Some of my fondest fishing memories memories have been when I have discovered, on my own, secret fishing spots that nobody knew about – or so it seemed at the time I discovered them.
Many of my “discoveries” were simply luck. or perhaps a case of a few fish getting into a spot they had not inhabited before – or perhaps they had human help. And many of these “discoveries” only lasted a year or two before the new fishery dried up or could not maintain itsef due to lack of spawning success.
But some of my “discoveries” were truly special. When I hiked down Lake Creek, the Diamond Lake outlet, in October of 1971, I was looking for a barrier that kept the brown trout in Lemolo Reservoir from reaching Diamond Lake via Lake Creek which in addition to being Diamond Lake’s outlet is also a major tributary of Lemolo Reservoir. Within a quarter mile of the lake I encountered a couple of brush dams and the remains of a small concrete dam that would greatly hinder upstream migration – but the greatest barrier to upstream migration was a 300 yard stretch of slow-moving, very weedy water that was the most food rich water in the entire stream.
The first few years the fall fishing on Lake Creek for brown trout and brookies was superb along with excellent spring fishing for spawning rainbow trout around Memorial Day.
Over the next 20 years, a series of drought years, a tui chub invasion and the resulting rotenone treatment all combined to make the stream less productive. I no longer fish it, prefering to remember Lake Creek it as it was when I first started fishing it.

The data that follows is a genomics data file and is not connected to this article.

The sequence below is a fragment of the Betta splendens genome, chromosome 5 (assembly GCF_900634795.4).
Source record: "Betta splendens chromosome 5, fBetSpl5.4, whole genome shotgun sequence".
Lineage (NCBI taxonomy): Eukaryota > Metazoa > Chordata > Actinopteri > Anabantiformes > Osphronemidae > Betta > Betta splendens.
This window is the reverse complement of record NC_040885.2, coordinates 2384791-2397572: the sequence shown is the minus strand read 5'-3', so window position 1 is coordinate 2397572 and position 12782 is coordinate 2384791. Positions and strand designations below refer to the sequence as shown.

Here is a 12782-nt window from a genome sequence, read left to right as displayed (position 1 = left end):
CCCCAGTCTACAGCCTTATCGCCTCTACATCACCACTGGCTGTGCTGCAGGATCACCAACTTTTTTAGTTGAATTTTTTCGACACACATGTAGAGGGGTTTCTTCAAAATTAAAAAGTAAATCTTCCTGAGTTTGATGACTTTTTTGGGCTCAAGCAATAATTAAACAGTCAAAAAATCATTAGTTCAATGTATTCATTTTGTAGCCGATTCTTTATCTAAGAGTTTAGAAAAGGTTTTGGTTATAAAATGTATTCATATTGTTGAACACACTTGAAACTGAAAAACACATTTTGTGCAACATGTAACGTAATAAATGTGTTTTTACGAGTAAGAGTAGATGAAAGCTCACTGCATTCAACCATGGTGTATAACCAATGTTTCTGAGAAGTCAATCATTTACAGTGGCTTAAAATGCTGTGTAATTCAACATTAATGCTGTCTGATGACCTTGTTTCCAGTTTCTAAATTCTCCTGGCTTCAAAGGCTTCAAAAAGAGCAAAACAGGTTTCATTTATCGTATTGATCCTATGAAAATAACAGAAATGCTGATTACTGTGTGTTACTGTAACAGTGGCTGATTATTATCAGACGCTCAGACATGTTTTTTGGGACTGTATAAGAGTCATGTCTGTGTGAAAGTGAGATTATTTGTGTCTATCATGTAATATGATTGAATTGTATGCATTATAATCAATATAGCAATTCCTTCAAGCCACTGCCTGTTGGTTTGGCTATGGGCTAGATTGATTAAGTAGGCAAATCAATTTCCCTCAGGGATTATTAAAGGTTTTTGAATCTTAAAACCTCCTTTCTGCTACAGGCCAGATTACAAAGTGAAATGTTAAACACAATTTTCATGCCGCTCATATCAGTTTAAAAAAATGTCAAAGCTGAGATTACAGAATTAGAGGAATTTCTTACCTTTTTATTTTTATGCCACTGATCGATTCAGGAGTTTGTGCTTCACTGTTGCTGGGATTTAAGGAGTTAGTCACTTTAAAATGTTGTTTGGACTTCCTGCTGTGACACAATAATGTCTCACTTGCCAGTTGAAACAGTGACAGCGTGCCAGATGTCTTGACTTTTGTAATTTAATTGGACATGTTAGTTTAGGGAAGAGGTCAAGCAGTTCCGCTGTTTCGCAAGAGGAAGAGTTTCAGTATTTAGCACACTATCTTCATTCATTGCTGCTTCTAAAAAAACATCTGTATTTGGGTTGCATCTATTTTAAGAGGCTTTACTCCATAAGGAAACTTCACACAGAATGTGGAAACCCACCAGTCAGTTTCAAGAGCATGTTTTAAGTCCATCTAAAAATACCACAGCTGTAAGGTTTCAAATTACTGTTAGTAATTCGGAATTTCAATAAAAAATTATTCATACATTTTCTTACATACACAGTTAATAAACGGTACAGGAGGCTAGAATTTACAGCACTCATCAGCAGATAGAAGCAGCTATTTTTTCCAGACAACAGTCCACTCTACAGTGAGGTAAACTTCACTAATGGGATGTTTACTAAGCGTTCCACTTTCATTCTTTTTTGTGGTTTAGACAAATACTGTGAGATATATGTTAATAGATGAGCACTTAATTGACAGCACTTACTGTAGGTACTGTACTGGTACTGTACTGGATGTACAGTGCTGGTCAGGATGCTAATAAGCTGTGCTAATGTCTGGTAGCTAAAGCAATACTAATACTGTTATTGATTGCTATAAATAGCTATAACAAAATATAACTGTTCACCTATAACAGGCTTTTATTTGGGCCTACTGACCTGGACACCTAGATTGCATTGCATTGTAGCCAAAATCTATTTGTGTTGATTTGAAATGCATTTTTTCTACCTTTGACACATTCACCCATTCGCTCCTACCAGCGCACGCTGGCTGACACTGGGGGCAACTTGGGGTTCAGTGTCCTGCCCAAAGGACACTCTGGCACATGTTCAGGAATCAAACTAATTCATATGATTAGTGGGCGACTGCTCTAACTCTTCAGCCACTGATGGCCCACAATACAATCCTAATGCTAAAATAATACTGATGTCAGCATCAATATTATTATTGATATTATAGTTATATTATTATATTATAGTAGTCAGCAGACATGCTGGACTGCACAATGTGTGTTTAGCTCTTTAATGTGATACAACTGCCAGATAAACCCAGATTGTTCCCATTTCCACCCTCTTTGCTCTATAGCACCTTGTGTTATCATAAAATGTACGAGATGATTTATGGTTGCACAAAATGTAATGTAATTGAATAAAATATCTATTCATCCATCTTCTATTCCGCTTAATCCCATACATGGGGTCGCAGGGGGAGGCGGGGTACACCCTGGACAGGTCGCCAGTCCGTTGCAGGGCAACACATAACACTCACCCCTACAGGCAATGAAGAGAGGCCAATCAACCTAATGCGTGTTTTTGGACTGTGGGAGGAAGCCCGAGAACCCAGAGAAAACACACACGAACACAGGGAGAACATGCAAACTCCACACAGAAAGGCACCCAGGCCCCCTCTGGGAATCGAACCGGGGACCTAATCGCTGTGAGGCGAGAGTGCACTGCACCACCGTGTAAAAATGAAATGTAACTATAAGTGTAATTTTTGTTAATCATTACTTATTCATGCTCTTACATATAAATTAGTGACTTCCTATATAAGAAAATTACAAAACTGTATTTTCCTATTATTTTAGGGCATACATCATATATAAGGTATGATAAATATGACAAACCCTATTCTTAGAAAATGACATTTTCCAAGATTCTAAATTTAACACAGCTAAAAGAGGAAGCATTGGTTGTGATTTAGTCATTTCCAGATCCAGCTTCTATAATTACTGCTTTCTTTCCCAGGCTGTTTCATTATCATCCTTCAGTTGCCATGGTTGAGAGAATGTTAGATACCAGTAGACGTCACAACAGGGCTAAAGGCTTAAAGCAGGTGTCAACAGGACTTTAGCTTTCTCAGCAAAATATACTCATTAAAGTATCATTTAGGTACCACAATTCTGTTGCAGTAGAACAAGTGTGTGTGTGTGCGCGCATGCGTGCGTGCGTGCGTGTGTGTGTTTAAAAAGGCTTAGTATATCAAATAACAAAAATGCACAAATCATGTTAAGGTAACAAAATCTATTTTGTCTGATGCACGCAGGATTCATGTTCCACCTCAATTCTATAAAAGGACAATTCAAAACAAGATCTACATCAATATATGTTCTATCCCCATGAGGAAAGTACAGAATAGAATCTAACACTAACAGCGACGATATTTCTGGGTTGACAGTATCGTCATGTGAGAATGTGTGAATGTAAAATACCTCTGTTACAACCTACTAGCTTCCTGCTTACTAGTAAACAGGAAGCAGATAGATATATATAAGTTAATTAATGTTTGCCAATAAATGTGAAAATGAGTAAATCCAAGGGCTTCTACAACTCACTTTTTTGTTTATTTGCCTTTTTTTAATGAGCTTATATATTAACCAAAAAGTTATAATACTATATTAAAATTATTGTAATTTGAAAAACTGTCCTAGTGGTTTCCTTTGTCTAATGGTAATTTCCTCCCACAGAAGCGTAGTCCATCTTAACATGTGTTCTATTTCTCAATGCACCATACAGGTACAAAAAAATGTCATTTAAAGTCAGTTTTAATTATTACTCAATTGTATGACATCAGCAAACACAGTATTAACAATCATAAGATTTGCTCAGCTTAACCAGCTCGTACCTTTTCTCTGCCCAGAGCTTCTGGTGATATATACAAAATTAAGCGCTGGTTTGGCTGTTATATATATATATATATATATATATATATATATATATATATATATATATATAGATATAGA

Another discovery was a pond along the west side of the railroad tracks about midway between Hauser and where the Trans Pacific Parkway. This shallow pond of slightly more than an acre was absolutely loaded with bass when I first discovered it, but a year later the railroad tore out the beaver dam creating the lake when it became large enough so that the pond almost reached the tracks. When the beavers rebuilt the dam, it no longer had the 80 foot long channel with a hard sand bottom that was necessary to bass spawning success as the pond itself had a soft muck bottom.
The beavers also built a dam creating a pond upriver of the original pond, but too far above the original pond to entrap bass and still remains fishless, except for sticklebacks, to this day.
There are numerous other “discoveries”, but I’m sure you realize how wonderful it feels to discover a special, overlooked spot – and the disappointment that ensues, when for one reason or another, the spot doesnt stay special – or undiscovered.
While private land ownership, and the subsequent postings, have increased over the years, computer mapping software has made exploring easier. My favorite program for doing so is Google Earth Pro – a free application that downloads easily from the internet.
When I am using Google Earth Pro, I am usually looking for small lakes or ponds fairly close to waters that contain fish and have public access. I also look for obviously much wider spots on streams that contain bass or panfish. I also look for barriers that may impact fish movement For example, I found that the best fishing on small central Oregon streams in the late summer and fall was just downstream of beaverdams or other obstructions rather than the actual ponds.
So there you have it – a free software program guaranteed to give you a headstart toward finding you own “secret” spots.